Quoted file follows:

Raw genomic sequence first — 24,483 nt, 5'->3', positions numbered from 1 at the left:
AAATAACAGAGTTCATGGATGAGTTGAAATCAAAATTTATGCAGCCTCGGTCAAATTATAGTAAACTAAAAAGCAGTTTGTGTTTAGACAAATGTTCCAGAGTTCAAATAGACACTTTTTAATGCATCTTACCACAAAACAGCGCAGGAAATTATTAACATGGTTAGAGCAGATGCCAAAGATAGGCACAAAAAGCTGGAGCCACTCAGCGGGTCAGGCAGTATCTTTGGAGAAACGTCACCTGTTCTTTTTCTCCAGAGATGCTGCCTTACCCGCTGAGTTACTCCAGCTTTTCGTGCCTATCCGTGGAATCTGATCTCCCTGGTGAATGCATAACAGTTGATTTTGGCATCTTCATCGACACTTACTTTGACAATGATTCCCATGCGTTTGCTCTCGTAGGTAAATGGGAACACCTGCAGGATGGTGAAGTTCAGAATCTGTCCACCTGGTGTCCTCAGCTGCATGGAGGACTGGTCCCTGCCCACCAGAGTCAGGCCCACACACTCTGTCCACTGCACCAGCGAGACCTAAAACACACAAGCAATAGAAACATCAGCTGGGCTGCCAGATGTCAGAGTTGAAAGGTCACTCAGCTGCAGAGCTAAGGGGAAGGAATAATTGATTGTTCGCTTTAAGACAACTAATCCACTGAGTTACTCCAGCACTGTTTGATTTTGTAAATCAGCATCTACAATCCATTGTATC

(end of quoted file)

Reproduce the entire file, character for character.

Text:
Raw genomic sequence first — 24,483 nt, 5'->3', positions numbered from 1 at the left:
AAATAACAGAGTTCATGGATGAGTTGAAATCAAAATTTATGCAGCCTCGGTCAAATTATAGTAAACTAAAAAGCAGTTTGTGTTTAGACAAATGTTCCAGAGTTCAAATAGACACTTTTTAATGCATCTTACCACAAAACAGCGCAGGAAATTATTAACATGGTTAGAGCAGATGCCAAAGATAGGCACAAAAAGCTGGAGCCACTCAGCGGGTCAGGCAGTATCTTTGGAGAAACGTCACCTGTTCTTTTTCTCCAGAGATGCTGCCTTACCCGCTGAGTTACTCCAGCTTTTCGTGCCTATCCGTGGAATCTGATCTCCCTGGTGAATGCATAACAGTTGATTTTGGCATCTTCATCGACACTTACTTTGACAATGATTCCCATGCGTTTGCTCTCGTAGGTAAATGGGAACACCTGCAGGATGGTGAAGTTCAGAATCTGTCCACCTGGTGTCCTCAGCTGCATGGAGGACTGGTCCCTGCCCACCAGAGTCAGGCCCACACACTCTGTCCACTGCACCAGCGAGACCTAAAACACACAAGCAATAGAAACATCAGCTGGGCTGCCAGATGTCAGAGTTGAAAGGTCACTCAGCTGCAGAGCTAAGGGGAAGGAATAATTGATTGTTCGCTTTAAGACAACTAATCCACTGAGTTACTCCAGCACTGTTTGATTTTGTAAATCAGCATCTACAATCCATTGTATC